Treasury seeks to protect Saccos offering banking services


Oct 9, 2016

By Jackson Okoth
Only Savings and Credit Co-operative Societies licensed to take deposits from the public will be allowed to use the acronym Deposit Taking Sacco Society (DTS).
This is to differentiate them from other Saccos and to provide legal restrictions for the usage of this acronym by other non-deposit taking Saccos.
Presenting the 2016/17 Budget Statement to the National Assembly on 8th June, 2016,Cabinet Secretary for the National Treasury Henry K. Rotich, pointed out the confusion that has gripped the Sacco sector following the uncontrolled use of the name ‘Sacco’.
Under sharp focus has been the Matatu industry which has been accused of using the name while not adhering to the tenets of the co-operative movement, namely mobilizing deposits and lending to members.
“Mr. Speaker, with the increasing number of Saccos invariably using the name “Sacco” or “Sacco Society”, it has become difficult to know the differences between a Cooperative Society, a Sacco Society, Deposit Taking Sacco Society (DTS), and a non-depositing taking Sacco Society (non-DTS). The emergence and exponential growth of “Matatu or PSV Saccos” has further fuelled the confusion,” said Rotich, while highlighting the budget policy and revenue raising measures for the fiscal year 2016/17.
The National Treasury is proposing to amend the Sacco Society Act to provide that only Saccos that are licensed to carry out deposit-taking, can use the acronym Deposit Taking Sacco Society or DT-Sacco.
“The idea of protecting the name Sacco is long overdue so as to differentiate us from matatus as well as con artists who have been fleecing members of the public using this name. We are also going to be distinguished from traditional Saccos and microfinance institutions,” said Boniface Muthama, CEO of Wanandege Sacco Society Limited.
His sentiments are shared by most top executives in the Sacco industry who expressed the feeling that it is about time this confusion was brought to an end.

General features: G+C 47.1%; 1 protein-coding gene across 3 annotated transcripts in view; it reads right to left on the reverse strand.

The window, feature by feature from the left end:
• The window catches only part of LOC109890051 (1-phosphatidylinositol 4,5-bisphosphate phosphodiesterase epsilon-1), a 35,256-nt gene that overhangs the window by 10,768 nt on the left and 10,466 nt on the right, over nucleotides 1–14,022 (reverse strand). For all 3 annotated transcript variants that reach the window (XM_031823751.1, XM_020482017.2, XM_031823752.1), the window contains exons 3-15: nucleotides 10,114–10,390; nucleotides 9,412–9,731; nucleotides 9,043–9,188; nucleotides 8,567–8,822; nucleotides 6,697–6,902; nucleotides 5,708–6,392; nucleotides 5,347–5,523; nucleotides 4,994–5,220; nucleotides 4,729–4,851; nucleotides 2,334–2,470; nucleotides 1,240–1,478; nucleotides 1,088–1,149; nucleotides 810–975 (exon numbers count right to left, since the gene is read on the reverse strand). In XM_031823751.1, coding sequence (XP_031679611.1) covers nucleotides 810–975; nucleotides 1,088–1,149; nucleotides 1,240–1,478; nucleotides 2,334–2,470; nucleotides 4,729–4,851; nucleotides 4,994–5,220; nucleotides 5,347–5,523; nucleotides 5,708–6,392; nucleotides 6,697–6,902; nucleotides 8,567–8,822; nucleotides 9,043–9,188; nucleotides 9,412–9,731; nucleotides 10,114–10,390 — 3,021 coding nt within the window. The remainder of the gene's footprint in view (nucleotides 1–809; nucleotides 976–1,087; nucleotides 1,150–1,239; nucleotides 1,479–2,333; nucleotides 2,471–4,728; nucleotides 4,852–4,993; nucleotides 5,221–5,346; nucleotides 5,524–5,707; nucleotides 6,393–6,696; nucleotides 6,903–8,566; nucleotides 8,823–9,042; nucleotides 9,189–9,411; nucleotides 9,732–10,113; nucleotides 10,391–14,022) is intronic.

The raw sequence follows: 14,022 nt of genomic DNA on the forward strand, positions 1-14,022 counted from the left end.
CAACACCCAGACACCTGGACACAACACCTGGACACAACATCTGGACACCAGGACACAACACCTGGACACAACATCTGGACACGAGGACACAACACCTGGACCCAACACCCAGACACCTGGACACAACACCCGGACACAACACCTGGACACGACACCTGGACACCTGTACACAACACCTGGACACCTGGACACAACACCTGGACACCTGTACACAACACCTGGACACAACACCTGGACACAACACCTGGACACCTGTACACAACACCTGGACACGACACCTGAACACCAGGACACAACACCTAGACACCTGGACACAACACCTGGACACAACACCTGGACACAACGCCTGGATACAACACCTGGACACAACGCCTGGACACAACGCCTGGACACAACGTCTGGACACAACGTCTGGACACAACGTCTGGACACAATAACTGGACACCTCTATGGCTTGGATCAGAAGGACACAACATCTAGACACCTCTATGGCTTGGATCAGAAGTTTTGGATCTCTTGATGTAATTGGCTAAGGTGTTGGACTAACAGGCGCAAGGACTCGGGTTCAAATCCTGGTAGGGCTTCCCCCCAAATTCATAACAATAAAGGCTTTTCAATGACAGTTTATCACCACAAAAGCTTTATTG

“We have cases of hooliganism in the Matatu Saccos with commuters who have no clue, directing their complaints to the Sacco Societies Regulatory Authority. This is why we need protection from these chaotic Saccos by regulating use of the name Deposit-Taking Saccos,” said Joseph Oganga, Chief Executive Officer, Kisumu Teachers Sacco Limited (KITE).
And in order to assist Saccos deal with serial defaulters and non-performing loans, Rotich intends to amend the Banking Act and the Sacco Societies Act to facilitate cross-border information sharing and to allow Saccos and utility companies to participate in the Credit Information Sharing (CIS) framework.
These changes are contained in the published Finance Bill 2016, Special Issue of the Kenya Gazette Supplement No. 86 (National Assembly Bills No. 19), dated 9th June 2016 and signed by Benjamin Langat, Chairperson, Parliamentary Committee on Finance, Planning and Trade.
According to this Bill, Section 31 of the Banking Act, Cap 488 is amended to include institutions licensed under the Sacco Societies Act, 2008, public utility companies and any other institution mandated to share credit information under any written law.

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